And how does grace look if I turn it inward? What are the practical ways I can give myself grace in this new year?

To realize I am an achiever, yet my projects are not more important than my health. To rest even if I’m not sleepy.

To allow myself breaks to take a long walk, to sit on the deck and marvel at the colors of the blue jay at my feeder.

To realize I gain five pounds every winter as I hibernate from the cold and give myself grace because I always lose those same pounds in the spring.

To admit the truth about the aging process – it DOES happen so I need to give myself grace and not hate the changes morphing me into a visual of my ancestors. After all, each year brings me closer to heaven where age will not matter.

To realize my garden cannot look like the magazine covers, no matter how hard I work. To give myself grace and let some of the plots grow over with natural grasses and even weeds. This graceful strategy will give me more time to write, reflect and pray.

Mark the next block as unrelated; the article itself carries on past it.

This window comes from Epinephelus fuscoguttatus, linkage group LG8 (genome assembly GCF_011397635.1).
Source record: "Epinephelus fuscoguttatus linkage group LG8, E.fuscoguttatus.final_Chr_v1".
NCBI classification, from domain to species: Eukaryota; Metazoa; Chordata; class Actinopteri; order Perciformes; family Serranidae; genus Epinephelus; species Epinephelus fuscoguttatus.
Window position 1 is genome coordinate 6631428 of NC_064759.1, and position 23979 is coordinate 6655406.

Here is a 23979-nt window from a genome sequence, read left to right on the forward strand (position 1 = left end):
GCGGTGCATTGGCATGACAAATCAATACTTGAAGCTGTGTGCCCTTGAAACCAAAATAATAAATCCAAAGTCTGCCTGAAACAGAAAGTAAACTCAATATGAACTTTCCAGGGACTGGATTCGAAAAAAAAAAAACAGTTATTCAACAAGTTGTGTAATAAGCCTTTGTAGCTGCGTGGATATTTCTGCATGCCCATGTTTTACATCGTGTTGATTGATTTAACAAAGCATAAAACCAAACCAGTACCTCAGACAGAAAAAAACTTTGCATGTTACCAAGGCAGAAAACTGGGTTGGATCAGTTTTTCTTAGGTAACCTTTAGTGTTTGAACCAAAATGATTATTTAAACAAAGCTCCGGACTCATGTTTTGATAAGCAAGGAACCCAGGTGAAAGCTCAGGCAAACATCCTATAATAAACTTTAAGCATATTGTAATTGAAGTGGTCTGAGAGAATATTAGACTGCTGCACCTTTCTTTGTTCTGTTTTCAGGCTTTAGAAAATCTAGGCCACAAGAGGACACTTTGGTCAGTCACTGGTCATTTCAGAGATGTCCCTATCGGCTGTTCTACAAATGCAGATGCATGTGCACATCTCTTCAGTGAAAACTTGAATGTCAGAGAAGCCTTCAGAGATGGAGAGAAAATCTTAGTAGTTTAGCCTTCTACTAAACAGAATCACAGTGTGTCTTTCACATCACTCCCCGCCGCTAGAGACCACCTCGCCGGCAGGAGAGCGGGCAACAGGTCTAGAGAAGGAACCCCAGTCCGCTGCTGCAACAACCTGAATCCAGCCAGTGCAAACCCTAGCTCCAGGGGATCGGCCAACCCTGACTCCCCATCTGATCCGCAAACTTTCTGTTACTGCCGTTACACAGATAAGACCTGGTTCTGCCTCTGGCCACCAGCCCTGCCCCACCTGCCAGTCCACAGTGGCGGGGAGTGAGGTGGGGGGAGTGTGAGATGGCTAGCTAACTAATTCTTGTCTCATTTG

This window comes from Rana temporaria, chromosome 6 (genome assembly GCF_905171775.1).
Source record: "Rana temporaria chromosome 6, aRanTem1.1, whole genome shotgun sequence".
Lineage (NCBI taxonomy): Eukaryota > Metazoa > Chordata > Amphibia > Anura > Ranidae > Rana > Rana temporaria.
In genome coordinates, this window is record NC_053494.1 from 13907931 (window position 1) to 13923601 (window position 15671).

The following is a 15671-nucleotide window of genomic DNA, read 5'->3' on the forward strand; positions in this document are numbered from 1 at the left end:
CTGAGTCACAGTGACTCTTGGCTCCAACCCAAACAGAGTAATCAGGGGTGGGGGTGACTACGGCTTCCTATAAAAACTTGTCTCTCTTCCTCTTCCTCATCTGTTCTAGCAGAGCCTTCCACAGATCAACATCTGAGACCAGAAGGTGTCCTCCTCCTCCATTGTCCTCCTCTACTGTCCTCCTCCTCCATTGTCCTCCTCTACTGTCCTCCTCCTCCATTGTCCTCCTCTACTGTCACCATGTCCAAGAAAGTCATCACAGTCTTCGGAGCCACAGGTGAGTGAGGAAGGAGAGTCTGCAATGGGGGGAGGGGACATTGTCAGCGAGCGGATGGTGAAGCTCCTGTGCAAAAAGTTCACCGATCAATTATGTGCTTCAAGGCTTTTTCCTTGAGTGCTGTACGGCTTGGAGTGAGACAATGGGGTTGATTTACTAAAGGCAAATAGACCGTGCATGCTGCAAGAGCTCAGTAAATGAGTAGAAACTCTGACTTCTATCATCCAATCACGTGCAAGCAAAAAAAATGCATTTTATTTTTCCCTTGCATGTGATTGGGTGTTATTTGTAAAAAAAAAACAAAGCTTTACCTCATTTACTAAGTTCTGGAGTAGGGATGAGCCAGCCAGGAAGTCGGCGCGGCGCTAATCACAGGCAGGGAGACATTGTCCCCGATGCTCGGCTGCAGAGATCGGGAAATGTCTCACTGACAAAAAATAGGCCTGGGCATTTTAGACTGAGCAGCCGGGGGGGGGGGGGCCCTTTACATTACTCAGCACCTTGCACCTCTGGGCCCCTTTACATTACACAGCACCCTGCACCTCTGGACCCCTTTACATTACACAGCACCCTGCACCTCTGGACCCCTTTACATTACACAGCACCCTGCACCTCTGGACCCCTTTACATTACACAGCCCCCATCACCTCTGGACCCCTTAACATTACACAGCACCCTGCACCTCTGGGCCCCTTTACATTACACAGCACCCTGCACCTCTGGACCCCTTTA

To believe that grace also leads to gracefulness – a beautiful visual of a ballerina floating across the stage. Can I float through 2017 with a new version of gracefulness, slowing down and just being myself?

In her book, “Walking on Water,” Madeleine L’Engle writes exactly what I want to embrace. “…To take time away from busyness, time to BE. To take BEING time – something we all need for our spiritual health. Slow me down, Lord. When I am constantly running, there is no time for being. When there is no time for being, there is no time for listening.”

So as I float through 2017, my goal is to show kindness, to offer courtesy and to fight for clemency – to allow for the differences among us and love in spite of them.

Hope calls me to be more grace-filled and graceful in the next twelve months. Will you join me?

©2017 RJ Thesman, Author of the Reverend G Trilogy http://amzn.to/1rXlCyh

Hope Ages

In a few weeks, the calendar will flip over and I will celebrate another birthday. How quickly those calendar pages become obsolete.birthday-cake

In the proverbial quote, if I had known I would reach this age, I would have taken better care of myself. But then – maybe I wouldn’t.